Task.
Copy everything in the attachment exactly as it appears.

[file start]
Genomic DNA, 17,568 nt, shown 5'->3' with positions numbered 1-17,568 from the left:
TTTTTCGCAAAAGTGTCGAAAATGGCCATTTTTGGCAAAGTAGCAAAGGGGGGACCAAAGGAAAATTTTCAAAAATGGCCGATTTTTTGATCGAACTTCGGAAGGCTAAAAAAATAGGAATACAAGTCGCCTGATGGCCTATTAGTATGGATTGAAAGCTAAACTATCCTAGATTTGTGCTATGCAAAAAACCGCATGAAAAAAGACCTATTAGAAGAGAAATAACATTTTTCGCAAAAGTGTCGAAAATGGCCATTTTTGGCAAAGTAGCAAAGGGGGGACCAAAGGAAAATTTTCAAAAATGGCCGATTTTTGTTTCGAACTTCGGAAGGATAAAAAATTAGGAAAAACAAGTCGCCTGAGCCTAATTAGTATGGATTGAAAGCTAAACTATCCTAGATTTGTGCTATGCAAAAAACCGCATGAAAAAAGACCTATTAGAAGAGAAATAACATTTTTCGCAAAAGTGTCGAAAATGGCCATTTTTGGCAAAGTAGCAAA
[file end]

Genomic DNA, 17,568 nt, shown 5'->3' with positions numbered 1-17,568 from the left:
TTTTTCGCAAAAGTGTCGAAAATGGCCATTTTTGGCAAAGTAGCAAAGGGGGGACCAAAGGAAAATTTTCAAAAATGGCCGATTTTTTGATCGAACTTCGGAAGGCTAAAAAAATAGGAATACAAGTCGCCTGATGGCCTATTAGTATGGATTGAAAGCTAAACTATCCTAGATTTGTGCTATGCAAAAAACCGCATGAAAAAAGACCTATTAGAAGAGAAATAACATTTTTCGCAAAAGTGTCGAAAATGGCCATTTTTGGCAAAGTAGCAAAGGGGGGACCAAAGGAAAATTTTCAAAAATGGCCGATTTTTGTTTCGAACTTCGGAAGGATAAAAAATTAGGAAAAACAAGTCGCCTGAGCCTAATTAGTATGGATTGAAAGCTAAACTATCCTAGATTTGTGCTATGCAAAAAACCGCATGAAAAAAGACCTATTAGAAGAGAAATAACATTTTTCGCAAAAGTGTCGAAAATGGCCATTTTTGGCAAAGTAGCAAA